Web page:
November is a time of solid grey. As Winter approaches the sunshine looks like a dying breed - getting scarcer and scarcer - until one day you’re taken aback by a patch of yellowish hue that glows and fades away on a garden wall. Leaves take over. The red and brown ones are trodden in to mush that make a dirty patchwork carpet for us workers to pad over - to go unnoticed - with our heads down heading in to town like curmudgeons.
The wind makes it harsher than it should be in this placid autumnal humidity and it’s where anything shouted across the street won’t reach your ears; instead it’s tossed aside by the rustle of plastic and soaring jet engines. The feeling of grey “the presence of grey” that puts you off your toast and tea, that makes you wonder how we could possibly hunker down in time for Christmas and get jolly about it all: the fairy lights, the mistletoe and the bells that will follow. Surely they’ll follow. Watch as clothes become coats and boots and loose hair is cropped and kempt beneath big hats and all the while coughs become prevalent in city carriages.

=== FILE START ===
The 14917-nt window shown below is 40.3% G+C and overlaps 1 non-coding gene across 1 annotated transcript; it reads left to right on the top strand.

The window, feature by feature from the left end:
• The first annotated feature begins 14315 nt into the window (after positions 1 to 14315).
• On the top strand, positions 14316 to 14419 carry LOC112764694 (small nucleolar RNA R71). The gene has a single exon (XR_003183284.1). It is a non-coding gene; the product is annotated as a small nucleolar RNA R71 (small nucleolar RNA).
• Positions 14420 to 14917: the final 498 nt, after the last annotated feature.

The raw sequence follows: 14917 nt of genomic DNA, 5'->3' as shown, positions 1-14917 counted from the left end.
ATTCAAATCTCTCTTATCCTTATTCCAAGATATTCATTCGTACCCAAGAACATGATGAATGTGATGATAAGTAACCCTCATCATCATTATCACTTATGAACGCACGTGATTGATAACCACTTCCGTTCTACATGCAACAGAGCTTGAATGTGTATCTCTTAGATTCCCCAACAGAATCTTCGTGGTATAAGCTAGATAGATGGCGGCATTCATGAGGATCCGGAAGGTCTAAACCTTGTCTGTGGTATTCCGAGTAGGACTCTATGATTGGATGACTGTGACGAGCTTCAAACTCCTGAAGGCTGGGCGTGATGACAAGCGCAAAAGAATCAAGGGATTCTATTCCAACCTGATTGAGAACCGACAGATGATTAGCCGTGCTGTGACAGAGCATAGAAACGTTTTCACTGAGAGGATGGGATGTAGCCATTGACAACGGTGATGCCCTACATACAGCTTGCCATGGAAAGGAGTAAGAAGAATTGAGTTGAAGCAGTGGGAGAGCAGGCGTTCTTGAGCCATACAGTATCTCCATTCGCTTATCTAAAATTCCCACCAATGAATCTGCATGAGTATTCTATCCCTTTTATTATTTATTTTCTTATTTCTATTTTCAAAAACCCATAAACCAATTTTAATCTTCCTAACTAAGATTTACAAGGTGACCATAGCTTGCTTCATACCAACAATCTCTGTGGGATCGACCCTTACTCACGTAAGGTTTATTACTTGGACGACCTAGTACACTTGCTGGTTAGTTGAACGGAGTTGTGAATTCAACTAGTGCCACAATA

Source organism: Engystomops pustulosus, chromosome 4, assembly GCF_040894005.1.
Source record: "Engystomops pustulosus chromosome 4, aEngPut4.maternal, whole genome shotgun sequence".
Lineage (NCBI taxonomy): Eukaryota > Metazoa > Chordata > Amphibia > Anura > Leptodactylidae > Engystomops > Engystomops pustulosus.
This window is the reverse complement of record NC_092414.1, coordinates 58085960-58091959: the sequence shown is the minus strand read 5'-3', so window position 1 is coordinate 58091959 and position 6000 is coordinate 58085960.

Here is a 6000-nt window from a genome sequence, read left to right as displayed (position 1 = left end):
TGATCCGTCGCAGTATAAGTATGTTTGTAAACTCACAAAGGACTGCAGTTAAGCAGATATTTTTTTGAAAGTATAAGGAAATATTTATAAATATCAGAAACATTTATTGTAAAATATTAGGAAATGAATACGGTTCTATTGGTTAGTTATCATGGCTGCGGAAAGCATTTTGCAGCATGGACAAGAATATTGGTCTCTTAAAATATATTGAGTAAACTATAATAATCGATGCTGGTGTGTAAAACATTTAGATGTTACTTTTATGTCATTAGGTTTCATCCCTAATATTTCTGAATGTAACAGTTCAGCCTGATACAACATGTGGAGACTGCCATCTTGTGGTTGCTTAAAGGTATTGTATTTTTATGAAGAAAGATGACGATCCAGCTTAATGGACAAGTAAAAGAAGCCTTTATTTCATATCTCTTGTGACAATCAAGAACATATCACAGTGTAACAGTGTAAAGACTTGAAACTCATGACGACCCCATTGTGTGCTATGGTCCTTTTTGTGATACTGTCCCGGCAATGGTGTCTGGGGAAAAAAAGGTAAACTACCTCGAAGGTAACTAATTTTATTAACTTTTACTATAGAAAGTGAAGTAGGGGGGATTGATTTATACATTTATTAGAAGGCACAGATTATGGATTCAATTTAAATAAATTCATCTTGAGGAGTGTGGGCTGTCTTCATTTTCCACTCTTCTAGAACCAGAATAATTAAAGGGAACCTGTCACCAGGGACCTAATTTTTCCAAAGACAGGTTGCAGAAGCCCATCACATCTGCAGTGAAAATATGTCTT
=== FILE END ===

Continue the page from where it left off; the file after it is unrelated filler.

But in the darker months you notice things that are smaller, softer, quieter and keep you warm at night. The muscle memory of a sweet hand squeeze that lingers with you for ages. Or the taste of tea and milky things - the speed of a pup rushing past your knees - the rumples in a bed sheet.
I’ve spent time consuming things in awe of these creators - Giacometti, Auerbach, Hepworth - and I can’t seem to put a finger on it but they have the will to do things to completion by moving on and not stopping. During November I have stopped. And it’s sad. But I have to remain and something however small will start again, like a little broken clock inside my skull that needs a winding on.